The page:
Cider Musings

Graft Incompatability in apples and pears.

After a talk I gave on the history of cider which mentioned grafting, I was asked a question, why do grafts in humans fail but not in apples. 

I was stumped at the time by this seemingly simple question but after reflection, it is of course a false equivalency argument.  

The mechanism of rejection of ‘foreign’ which evolutionary derived from defence from pathogens is mediated by entirely different mechanisms that have evolved in the plant and animal kingdoms since plants separated from the mainstream of eukaryotic cells by engulfing bacteria that evolved into chloroplasts. 

Both plants and animals reject foreign but over different timescales and different mechanisms. Animals with a rapid blood circulation, respond in minutes and hours, plants with a slower flow of sap in days and weeks. 

Grafting is an ancient horticultural practice for asexual plant propagation that joins the rootstock of one plant to the scion (a short segment of the desired budwood). There are records of this being applied in fruit tree propagation date back to 1560 BC in China, and the Greek and Roman times in the Mediterranean region. 

Grafting is a widely used for apple trees to propagate the favours of a particular type such as Granny Smith or Yarlington Mill, both chance finds. Each apple tree that grows from a pip is different from its parents and the range of desirable qualities for humans in apples is very limited. Much less than 1:1000. 

Graft failure in plants are due to entirely different mechanisms to mammals such as humans where the bone marrow and white blood cells, antibodies defend the body from infections and foreign material. 

In plants it appears not to be closely related to the mechanisms evolved to fight pathogens but rather from mechanisms around wound healing. 

It is not simple, many physiological, biochemical, molecular and gene changes occur from grafting that can influence the success of the graft ie its compatibility or non compatibility including insufficient genetic proximity, lignification at the graft union, poor graft architecture, insufficient cell recognition between union tissues, and metabolic differences in the scion and the rootstocks themselves.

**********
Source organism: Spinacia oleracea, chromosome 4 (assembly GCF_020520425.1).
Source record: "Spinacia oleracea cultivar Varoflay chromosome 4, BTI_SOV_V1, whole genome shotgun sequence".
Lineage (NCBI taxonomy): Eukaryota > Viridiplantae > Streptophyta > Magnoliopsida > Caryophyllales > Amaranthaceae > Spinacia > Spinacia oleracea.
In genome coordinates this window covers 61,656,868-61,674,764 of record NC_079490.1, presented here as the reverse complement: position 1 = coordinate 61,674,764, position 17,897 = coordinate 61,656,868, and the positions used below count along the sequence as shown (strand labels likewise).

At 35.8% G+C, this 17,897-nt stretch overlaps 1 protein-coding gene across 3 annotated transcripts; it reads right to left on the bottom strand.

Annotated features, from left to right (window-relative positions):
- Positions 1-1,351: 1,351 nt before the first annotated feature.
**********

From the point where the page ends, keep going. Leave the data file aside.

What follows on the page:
As already referred to, molecular, biochemical, and physiological mechanisms that establish the graft union are those that heal tissue after wounding. Physically the thin cambium layer between, and giving rise to the phloem and xylem tissues that transport water minerals and sugars must line up and fuse correctly.  

The major events in a compatible graft union formation are firstly adhesion of the rootstock and scion, secondly the proliferation of callus cells to form a callus bridge, and thirdly vascular differentiation across the graft interface. The vascular connection between the scion and the rootstock is essential, or the scion will not resume growth successfully. 

The initiation of graft union formation is cell proliferation, and following the formation of a mass of pluripotent undifferentiated callus, vascular differentiation connects the phloem and xylem across the graft union. Too much lignin and the flow is interrupted, too little and the union break. Many factors can influence graft union success, including incompatibility (such as from virus, phytoplasma, other metabolic factors), polarity, the physical structure of the graft, environmental conditions, plant growth regulators, virus and fungal contamination.